Big Bad Dodge Pulling a Classic...take that Shakespeare

She served me well while I owned her. Wasn’t a long affair, but it was a grand and elegant stop along the road called life.

Sold her to a collector out of Austin, Texas, he took ownership in Tucson, Arizona. When I bought the Dodge diesel was still under one dollar and fifty and when I sold her a gallon was running five bucks! Pretty much ended the heavy duty era of my touring life. I tried holding on for a spell, but unless it was a high dollar multiple week contract the trailer couldn’t come, didn’t pencil out.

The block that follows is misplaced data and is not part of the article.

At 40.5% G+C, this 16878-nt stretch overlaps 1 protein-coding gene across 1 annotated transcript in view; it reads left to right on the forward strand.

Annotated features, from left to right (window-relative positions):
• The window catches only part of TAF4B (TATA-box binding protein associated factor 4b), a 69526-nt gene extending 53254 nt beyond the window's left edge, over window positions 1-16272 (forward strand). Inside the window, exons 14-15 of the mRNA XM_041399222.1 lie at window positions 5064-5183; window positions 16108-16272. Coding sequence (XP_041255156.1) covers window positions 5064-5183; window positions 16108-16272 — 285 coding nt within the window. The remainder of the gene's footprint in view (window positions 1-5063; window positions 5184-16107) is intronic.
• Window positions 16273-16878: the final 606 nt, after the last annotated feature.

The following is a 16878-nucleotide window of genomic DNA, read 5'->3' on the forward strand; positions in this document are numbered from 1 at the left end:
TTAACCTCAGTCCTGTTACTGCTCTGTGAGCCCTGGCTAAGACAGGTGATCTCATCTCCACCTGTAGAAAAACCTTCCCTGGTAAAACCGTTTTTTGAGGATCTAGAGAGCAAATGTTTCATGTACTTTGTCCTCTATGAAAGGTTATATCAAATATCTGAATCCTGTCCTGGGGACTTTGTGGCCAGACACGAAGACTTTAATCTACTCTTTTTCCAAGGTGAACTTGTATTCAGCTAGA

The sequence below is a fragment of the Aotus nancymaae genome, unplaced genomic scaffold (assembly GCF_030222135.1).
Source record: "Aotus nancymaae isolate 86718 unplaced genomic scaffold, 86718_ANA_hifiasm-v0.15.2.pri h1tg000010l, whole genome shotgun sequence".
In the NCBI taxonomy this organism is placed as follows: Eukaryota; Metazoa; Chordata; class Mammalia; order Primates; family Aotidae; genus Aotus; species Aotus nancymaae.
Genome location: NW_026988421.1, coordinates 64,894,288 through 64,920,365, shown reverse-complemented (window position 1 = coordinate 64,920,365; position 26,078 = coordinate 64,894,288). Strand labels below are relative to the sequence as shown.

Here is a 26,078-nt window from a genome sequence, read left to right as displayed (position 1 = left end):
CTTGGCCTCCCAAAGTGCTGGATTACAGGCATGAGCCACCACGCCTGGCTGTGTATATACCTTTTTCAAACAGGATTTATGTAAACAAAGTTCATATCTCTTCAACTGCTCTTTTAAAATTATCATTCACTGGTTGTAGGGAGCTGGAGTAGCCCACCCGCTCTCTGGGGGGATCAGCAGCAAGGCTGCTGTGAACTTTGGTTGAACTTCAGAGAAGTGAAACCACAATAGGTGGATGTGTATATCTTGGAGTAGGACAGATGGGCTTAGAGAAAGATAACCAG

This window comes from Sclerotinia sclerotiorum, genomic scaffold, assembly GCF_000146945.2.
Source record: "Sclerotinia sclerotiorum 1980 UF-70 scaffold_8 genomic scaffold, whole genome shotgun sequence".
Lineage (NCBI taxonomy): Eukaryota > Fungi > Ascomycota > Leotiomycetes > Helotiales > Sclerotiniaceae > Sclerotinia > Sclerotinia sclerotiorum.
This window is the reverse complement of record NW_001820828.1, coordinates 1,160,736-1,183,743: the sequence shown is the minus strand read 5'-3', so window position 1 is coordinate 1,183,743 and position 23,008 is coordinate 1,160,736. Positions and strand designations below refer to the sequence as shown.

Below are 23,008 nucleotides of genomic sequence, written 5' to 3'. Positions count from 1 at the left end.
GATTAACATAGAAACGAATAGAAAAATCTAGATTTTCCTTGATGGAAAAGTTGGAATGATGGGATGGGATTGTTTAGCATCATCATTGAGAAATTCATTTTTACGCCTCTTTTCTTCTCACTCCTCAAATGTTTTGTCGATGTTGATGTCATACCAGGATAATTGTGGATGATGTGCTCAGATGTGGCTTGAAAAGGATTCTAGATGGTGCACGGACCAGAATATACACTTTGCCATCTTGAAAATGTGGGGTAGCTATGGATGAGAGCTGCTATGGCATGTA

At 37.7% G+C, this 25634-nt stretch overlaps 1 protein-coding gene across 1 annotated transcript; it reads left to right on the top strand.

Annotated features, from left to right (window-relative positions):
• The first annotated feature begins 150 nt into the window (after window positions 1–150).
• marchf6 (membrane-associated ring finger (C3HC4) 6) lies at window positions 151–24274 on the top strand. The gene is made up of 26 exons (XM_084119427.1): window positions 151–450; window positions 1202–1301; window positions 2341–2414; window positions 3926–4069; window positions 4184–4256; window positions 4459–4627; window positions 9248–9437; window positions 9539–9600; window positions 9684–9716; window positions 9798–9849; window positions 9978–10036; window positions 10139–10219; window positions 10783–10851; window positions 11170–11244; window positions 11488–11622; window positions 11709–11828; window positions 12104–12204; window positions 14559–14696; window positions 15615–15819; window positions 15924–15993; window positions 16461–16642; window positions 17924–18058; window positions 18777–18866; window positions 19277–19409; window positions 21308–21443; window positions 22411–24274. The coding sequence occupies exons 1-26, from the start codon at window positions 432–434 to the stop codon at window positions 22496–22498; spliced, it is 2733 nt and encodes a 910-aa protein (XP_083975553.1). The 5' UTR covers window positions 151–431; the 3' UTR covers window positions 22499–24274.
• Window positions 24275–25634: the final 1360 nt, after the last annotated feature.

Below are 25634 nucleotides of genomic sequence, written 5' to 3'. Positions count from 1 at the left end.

Still it isn’t like I had to have that setup for the rest of my life. It wasn’t like I was going to need to vow devotion to a trailer. She came, did her little dance in my life, and at the right moment she departed, and a time and place of my choosing. Wasn’t more than six months later that I swapped out my Dodge Cummins Diesel for a Toyota Tacoma. Six diesel turbo powered cylinders for four naturally aspirated combustion chambers.

As a fellow performer reminded me once, “It isn’t what you have, it’s what you can tell someone you had.” So, there you go. If you’ve been thinking about running the highway with a rig and trailer like this I’d be careful. Be sure you know how far and how often you’ll need to pull her somewhere. Rig like this will eat you out of house and home in this day and age…

BANKRUPT HEART                THE SECOND NOVEL